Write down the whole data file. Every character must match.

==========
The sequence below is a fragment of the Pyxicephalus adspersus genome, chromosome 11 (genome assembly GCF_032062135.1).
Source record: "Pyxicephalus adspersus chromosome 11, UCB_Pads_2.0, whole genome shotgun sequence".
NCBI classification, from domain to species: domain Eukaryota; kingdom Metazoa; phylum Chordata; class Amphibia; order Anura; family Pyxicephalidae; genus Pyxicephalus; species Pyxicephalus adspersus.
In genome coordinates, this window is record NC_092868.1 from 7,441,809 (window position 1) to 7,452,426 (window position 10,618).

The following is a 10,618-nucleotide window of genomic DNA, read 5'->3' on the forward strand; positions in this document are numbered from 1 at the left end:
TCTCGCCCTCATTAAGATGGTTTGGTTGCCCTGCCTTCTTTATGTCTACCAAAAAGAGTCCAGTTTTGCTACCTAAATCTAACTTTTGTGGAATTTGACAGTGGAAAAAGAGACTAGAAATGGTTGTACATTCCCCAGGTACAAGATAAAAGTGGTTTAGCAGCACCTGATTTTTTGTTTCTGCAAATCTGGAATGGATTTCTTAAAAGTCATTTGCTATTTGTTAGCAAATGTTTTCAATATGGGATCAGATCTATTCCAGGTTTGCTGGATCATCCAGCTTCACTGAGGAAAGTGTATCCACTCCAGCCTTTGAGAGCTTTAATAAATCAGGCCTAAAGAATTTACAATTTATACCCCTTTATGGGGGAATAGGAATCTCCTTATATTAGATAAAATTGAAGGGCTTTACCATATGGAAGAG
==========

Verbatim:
The sequence below is a fragment of the Pyxicephalus adspersus genome, chromosome 11 (genome assembly GCF_032062135.1).
Source record: "Pyxicephalus adspersus chromosome 11, UCB_Pads_2.0, whole genome shotgun sequence".
NCBI classification, from domain to species: domain Eukaryota; kingdom Metazoa; phylum Chordata; class Amphibia; order Anura; family Pyxicephalidae; genus Pyxicephalus; species Pyxicephalus adspersus.
In genome coordinates, this window is record NC_092868.1 from 7,441,809 (window position 1) to 7,452,426 (window position 10,618).

The following is a 10,618-nucleotide window of genomic DNA, read 5'->3' on the forward strand; positions in this document are numbered from 1 at the left end:
TCTCGCCCTCATTAAGATGGTTTGGTTGCCCTGCCTTCTTTATGTCTACCAAAAAGAGTCCAGTTTTGCTACCTAAATCTAACTTTTGTGGAATTTGACAGTGGAAAAAGAGACTAGAAATGGTTGTACATTCCCCAGGTACAAGATAAAAGTGGTTTAGCAGCACCTGATTTTTTGTTTCTGCAAATCTGGAATGGATTTCTTAAAAGTCATTTGCTATTTGTTAGCAAATGTTTTCAATATGGGATCAGATCTATTCCAGGTTTGCTGGATCATCCAGCTTCACTGAGGAAAGTGTATCCACTCCAGCCTTTGAGAGCTTTAATAAATCAGGCCTAAAGAATTTACAATTTATACCCCTTTATGGGGGAATAGGAATCTCCTTATATTAGATAAAATTGAAGGGCTTTACCATATGGAAGAG